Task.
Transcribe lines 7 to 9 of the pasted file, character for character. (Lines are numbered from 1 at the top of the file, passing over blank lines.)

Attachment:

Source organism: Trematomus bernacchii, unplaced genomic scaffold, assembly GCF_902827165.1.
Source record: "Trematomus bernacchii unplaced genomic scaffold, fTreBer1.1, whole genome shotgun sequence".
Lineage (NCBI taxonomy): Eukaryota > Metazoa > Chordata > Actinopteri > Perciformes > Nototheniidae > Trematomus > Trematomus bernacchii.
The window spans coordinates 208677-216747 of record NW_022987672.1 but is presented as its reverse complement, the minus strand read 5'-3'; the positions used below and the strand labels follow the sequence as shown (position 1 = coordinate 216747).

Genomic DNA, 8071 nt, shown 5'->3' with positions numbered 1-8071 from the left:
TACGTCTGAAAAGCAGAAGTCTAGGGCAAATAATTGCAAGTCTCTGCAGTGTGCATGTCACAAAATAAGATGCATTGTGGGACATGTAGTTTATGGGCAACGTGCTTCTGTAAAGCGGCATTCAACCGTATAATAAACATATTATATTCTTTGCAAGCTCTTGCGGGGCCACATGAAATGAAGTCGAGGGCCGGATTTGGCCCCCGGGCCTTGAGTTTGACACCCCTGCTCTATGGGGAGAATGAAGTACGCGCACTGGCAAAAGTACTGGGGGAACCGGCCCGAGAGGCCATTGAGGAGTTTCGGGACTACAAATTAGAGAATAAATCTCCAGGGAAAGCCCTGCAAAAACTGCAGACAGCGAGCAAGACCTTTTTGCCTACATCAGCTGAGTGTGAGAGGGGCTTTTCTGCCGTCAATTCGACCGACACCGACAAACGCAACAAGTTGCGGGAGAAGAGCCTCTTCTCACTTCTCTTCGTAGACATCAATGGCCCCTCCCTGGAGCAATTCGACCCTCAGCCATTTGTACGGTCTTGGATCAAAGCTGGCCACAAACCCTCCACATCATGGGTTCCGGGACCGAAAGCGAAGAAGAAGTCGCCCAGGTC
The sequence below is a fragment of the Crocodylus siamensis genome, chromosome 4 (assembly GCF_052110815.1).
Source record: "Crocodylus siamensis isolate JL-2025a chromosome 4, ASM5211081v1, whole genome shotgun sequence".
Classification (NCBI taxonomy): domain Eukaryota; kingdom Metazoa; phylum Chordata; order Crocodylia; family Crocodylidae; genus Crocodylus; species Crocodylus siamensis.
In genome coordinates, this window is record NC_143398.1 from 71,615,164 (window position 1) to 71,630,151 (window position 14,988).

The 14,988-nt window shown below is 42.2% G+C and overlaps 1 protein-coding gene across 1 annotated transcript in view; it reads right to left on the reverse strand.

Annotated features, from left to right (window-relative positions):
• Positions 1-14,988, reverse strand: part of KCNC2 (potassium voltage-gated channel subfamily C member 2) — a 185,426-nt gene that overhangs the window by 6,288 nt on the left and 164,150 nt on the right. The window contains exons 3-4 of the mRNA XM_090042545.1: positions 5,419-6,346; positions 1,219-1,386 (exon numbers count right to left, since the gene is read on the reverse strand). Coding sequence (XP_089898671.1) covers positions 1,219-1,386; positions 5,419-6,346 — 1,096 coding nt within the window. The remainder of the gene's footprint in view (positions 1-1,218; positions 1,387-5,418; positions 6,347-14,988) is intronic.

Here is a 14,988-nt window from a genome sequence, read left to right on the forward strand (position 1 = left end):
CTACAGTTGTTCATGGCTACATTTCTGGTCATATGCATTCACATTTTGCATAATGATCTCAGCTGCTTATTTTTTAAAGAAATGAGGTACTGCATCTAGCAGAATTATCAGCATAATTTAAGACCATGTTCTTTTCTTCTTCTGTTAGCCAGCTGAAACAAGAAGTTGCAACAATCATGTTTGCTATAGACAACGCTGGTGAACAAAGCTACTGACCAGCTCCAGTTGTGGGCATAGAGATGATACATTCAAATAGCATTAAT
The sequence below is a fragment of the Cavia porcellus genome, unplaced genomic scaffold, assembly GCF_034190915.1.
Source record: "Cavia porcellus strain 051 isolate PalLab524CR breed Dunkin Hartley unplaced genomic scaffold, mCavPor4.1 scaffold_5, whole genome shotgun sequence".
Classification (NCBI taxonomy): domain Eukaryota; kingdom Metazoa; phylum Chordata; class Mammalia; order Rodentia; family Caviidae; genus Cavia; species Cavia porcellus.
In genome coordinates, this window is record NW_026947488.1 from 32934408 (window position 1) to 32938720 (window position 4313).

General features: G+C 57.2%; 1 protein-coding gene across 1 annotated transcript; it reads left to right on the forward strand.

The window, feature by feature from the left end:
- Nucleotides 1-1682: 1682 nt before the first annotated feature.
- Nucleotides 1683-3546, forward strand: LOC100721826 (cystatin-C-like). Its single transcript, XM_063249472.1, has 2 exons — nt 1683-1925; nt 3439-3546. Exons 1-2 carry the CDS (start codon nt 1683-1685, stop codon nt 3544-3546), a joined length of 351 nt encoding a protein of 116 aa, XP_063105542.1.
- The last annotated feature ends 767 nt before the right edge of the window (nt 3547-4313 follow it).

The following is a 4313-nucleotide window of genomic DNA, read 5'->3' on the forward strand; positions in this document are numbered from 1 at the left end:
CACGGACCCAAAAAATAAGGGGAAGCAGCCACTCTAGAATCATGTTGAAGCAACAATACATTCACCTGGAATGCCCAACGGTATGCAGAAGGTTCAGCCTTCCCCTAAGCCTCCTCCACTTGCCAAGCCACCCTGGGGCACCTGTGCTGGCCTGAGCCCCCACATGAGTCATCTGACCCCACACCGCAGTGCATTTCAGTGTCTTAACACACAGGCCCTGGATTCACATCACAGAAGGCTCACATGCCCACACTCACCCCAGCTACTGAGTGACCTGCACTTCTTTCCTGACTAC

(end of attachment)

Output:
The sequence below is a fragment of the Crocodylus siamensis genome, chromosome 4 (assembly GCF_052110815.1).
Source record: "Crocodylus siamensis isolate JL-2025a chromosome 4, ASM5211081v1, whole genome shotgun sequence".
Classification (NCBI taxonomy): domain Eukaryota; kingdom Metazoa; phylum Chordata; order Crocodylia; family Crocodylidae; genus Crocodylus; species Crocodylus siamensis.